New Delhi, July 27: Muslims in Saudi Arabia will embark on annual Hajj pilgrimage on July 29. In view of the coronavirus (COVID-19) outbreak, the Kingdom of Saudi Arabia (KSA) has decided to limit the current Hajj, also spelt as Haj, season to domestic pilgrims. The annual pilgrimage is one of the five pillars of Islam, which every financially and physically-stable Muslim must perform at least once. Saudi Arabia Announces Readiness for Haj Season Amid COVID-19 Pandemic.

As they start Hajj pilgrimage, Muslims wear Ihram, two white seamless clothes for the male and normal dress for females. It is believed that with donning Ihram, they enter into a state of holiness. On the first day, 8th Dhu al-Hijjah, they confirm their intention to undertake the pilgrimage and the prohibitions of Ihram start, meaning they cannot remove it till the completion of Hajj. The Ihram symbolises the equality of all pilgrims in front of God, with no difference between the rich and the poor. Haj 2020 Update: How to Get 100 Percent Refund on Cancellation of Pilgrimage, Know Steps Suggested by Haj Committee of India.

While wearing Ihram, pilgrims cannot use perfume, cut their nails, trim their hair or beards and have sexual intercourse. The first ritual requires walking seven times around the Kaaba in Mecca. Pilgrims then head to Mina, a neighbourhood of Mecca, and spend the entire day there. The next morning after morning prayer, they leave Mina to go to Arafat where they offer prayers, repent on and atone for their past sins, and seek the mercy of Allah. They gather near Jabal al-Rahmah (The Mount of Mercy). The ritual of spending the afternoon in Arafat is known as 'standing before God' (Wuquf).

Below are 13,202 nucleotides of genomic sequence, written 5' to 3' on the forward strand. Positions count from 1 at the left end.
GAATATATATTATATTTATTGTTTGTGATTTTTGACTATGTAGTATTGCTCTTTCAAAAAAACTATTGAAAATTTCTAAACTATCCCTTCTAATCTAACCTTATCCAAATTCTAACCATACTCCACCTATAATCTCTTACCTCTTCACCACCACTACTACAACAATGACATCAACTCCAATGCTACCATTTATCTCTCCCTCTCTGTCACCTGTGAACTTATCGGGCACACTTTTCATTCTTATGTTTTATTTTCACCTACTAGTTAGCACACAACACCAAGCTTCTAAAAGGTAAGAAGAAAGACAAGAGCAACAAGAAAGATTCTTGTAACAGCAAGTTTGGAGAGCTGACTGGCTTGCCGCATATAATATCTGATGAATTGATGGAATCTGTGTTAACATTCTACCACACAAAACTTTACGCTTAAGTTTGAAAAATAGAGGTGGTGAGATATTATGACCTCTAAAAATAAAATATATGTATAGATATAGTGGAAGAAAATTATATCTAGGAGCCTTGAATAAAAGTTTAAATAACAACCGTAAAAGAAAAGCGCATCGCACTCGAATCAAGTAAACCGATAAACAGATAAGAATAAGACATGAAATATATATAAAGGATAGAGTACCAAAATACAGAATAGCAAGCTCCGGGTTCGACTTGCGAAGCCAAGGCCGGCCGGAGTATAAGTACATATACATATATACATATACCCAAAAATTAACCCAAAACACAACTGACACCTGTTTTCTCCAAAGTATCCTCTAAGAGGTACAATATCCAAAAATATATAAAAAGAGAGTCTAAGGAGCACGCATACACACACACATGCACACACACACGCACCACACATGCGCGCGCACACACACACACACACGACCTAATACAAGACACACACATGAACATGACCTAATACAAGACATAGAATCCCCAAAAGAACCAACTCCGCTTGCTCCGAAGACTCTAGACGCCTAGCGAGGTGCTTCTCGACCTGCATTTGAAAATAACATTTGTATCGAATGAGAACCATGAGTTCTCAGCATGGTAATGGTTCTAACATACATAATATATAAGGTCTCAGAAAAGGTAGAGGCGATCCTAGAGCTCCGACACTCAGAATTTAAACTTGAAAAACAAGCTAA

Around sunset, pilgrims leave Arafat for Muzdalifah, an area between Arafat and Mina. Upon reaching there, they perform Maghrib and Isha prayers jointly, spend the night praying and sleeping on the ground under the sky. They also gather pebbles for the next day's ritual of the stoning of the Devil (Shaitan).

On the third day, Muslims perform the symbolic stoning of the devil (Ramy al-Jamarat) by throwing seven stones from sunrise to sunset at only the largest of the three pillars, known as Jamrat al-Aqabah. After the casting of stones, animals are sacrificed to celebrate Eid Al-Adha. After sacrificing an animal, pilgrims shave their heads. On the same or the following day, the pilgrims re-visit the Sacred Mosque in Mecca for another tawaf, known as Tawaf al-Ifadah. Then, they return to Mina.

On the fourth day, the pilgrims again throw seven pebbles at each of the three pillars in Mina. This is commonly known as the "Stoning of the Devil". The same ritual is performed on the fifth day. On the last day, before leaving Mecca, pilgrims perform a farewell tawaf called the Tawaf al-Wadaa.

(The above story first appeared on LatestLY on Jul 27, 2020 01:37 PM IST. For more news and updates on politics, world, sports, entertainment and lifestyle, log on to our website